Personally, I like over the ear traditional cans for my headphone of choice! Once you decide on a pair of phones, the longer you listen the better they will sound. You will need to break in your headphones over at least 24-36 hour listening period to really get what they were meant to do. The good news is after this short break-in period you should begin to start pairing your ear to headphones. This is where essentially you can know exactly what you’re hearing because your headphones will define music for you. As a musician it’s paramount that your ears be able to get an accurate picture of what you’re hearing so you can hear new music parts to be inspired by, critique performances of yourself, as well as identifying chord and interval structure in songs! If you don’t up your headphone game, you might be missing out musically!
MY CURRENT PAIR:
My current pair of headphones are a wonderful pair of Audio-Technica MX-70 I recently upgraded to after my old pair of AT-MX-50’s blew up after about 15 years of being both my recording session headphones/personal set. I really think the pair of Mx-70 are wonderful quality headphone upgrades as they are much flatter and neutral sounding when compared to the MX-50’s. The Mx-50’s were a touch bassier-great for playing drums, guitar, or bass in the studio- but for listening to final mixes they seemed to distort the image a bit. As you can tell finding the right set is important! You’ll hear if a difference!
THINK ABOUT INVESTING IN A HIGH QUALITY DAC:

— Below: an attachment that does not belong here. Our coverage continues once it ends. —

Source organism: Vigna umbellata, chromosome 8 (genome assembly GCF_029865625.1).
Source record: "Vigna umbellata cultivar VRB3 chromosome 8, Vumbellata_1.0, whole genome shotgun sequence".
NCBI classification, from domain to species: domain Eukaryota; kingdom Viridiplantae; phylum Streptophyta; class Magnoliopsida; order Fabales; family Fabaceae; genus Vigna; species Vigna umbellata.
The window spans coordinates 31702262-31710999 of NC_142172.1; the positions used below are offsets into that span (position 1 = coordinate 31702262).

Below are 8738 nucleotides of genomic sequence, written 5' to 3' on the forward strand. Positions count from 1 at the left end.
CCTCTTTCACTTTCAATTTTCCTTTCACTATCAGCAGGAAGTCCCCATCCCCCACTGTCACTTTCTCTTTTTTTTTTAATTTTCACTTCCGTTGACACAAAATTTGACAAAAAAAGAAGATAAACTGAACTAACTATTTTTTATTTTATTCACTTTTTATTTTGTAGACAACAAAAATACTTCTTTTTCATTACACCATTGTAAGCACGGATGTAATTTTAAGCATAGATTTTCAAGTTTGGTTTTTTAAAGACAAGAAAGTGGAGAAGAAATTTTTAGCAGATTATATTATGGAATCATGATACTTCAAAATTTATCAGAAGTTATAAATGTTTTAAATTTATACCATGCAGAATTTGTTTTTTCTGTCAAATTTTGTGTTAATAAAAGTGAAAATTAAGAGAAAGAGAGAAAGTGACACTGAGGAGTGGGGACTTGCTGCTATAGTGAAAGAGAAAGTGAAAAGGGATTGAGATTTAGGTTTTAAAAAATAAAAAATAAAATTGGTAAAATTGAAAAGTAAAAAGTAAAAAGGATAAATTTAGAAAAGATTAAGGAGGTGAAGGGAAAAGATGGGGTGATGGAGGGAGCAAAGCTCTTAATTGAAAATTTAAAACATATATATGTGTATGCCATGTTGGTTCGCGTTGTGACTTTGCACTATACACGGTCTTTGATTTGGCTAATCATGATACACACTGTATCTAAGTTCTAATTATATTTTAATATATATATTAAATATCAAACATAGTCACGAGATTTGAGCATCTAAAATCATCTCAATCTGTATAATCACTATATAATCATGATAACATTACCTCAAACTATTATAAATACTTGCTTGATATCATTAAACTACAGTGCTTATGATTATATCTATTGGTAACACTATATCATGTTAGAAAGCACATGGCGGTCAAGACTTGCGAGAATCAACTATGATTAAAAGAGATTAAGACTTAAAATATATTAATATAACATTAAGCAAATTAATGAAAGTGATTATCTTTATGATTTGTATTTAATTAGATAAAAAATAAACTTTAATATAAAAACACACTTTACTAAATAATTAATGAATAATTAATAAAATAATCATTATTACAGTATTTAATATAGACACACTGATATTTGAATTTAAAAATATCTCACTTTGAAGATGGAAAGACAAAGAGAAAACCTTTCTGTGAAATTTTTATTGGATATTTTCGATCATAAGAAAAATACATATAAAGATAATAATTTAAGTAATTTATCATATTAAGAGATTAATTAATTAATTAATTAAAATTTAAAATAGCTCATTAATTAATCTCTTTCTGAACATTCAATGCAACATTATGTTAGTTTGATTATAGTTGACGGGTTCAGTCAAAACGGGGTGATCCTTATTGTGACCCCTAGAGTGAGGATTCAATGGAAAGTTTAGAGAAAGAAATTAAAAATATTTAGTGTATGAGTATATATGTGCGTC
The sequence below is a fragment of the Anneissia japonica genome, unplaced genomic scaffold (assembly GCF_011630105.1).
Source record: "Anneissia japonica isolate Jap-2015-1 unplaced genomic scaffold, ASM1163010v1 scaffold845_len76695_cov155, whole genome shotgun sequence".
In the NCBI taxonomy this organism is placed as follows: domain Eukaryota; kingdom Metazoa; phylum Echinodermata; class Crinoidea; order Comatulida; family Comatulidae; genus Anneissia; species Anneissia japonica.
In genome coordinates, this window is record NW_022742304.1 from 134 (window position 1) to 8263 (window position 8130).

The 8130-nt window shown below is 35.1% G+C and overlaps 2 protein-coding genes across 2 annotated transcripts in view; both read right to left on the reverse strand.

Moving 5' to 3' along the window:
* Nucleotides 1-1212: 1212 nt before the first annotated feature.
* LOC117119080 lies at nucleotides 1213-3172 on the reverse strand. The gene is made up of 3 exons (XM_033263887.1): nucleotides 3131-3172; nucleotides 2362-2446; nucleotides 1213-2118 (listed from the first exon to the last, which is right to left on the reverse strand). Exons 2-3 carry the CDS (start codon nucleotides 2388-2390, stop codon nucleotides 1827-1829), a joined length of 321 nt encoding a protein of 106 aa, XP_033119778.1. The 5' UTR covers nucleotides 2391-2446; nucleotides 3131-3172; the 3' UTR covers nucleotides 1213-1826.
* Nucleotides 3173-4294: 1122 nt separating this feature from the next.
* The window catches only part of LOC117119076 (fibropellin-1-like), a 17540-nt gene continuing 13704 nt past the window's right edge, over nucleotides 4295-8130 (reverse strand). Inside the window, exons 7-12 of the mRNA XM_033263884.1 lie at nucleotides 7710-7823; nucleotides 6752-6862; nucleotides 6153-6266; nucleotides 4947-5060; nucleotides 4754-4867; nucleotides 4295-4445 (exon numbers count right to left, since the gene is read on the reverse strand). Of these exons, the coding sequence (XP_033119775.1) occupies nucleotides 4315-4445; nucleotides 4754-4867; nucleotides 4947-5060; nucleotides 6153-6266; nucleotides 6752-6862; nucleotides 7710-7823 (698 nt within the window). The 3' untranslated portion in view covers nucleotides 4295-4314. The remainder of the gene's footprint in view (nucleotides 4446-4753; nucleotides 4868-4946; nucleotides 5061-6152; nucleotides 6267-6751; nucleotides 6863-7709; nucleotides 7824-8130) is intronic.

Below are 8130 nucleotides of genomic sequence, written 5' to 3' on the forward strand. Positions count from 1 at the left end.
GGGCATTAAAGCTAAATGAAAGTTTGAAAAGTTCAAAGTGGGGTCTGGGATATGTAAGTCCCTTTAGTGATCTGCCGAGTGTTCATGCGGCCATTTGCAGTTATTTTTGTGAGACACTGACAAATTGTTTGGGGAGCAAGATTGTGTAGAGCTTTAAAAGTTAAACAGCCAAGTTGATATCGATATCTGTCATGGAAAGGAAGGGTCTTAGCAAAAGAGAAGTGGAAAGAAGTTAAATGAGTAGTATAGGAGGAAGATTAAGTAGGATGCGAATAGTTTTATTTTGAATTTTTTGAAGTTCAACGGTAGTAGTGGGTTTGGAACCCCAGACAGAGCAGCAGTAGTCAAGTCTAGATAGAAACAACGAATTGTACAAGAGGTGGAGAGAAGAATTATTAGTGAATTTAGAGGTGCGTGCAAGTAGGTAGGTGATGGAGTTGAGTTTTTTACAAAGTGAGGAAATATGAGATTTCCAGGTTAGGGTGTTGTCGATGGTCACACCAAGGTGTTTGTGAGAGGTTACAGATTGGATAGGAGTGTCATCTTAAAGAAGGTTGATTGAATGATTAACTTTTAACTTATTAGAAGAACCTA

What’s a DAC? (D.A.C. digital analog converter. Noun. -a device that coverts digital music files into analog quality music.)
DAC’s are relatively simple components of the listening experience. Essentially all the music you currently listen to has been stored in some form of digital media. Whether this be from songs being stored on a CD, or from MP3/WAV files, they are represented in digital signals. A DAC takes those digital signals from your digital audio and transforms it into real analog audio signal. That signal is sent to a headphone amplifier to drive your headphones and then you’re in business!
So, a headphone-oriented DAC is understandably a very important part of the sound equation and can affect how you’re hearing music, just like your personal headphones!
Asides from just about removing any and all unwanted noises in your music, a good quality external DAC will bring a large amount of clarity to your listening experience. And since we all get our music digitally now from Apple Music/Spotify/Tidal investing in a good DAC can make sure you get to experience new artist’s music the way they wanted you to hear it!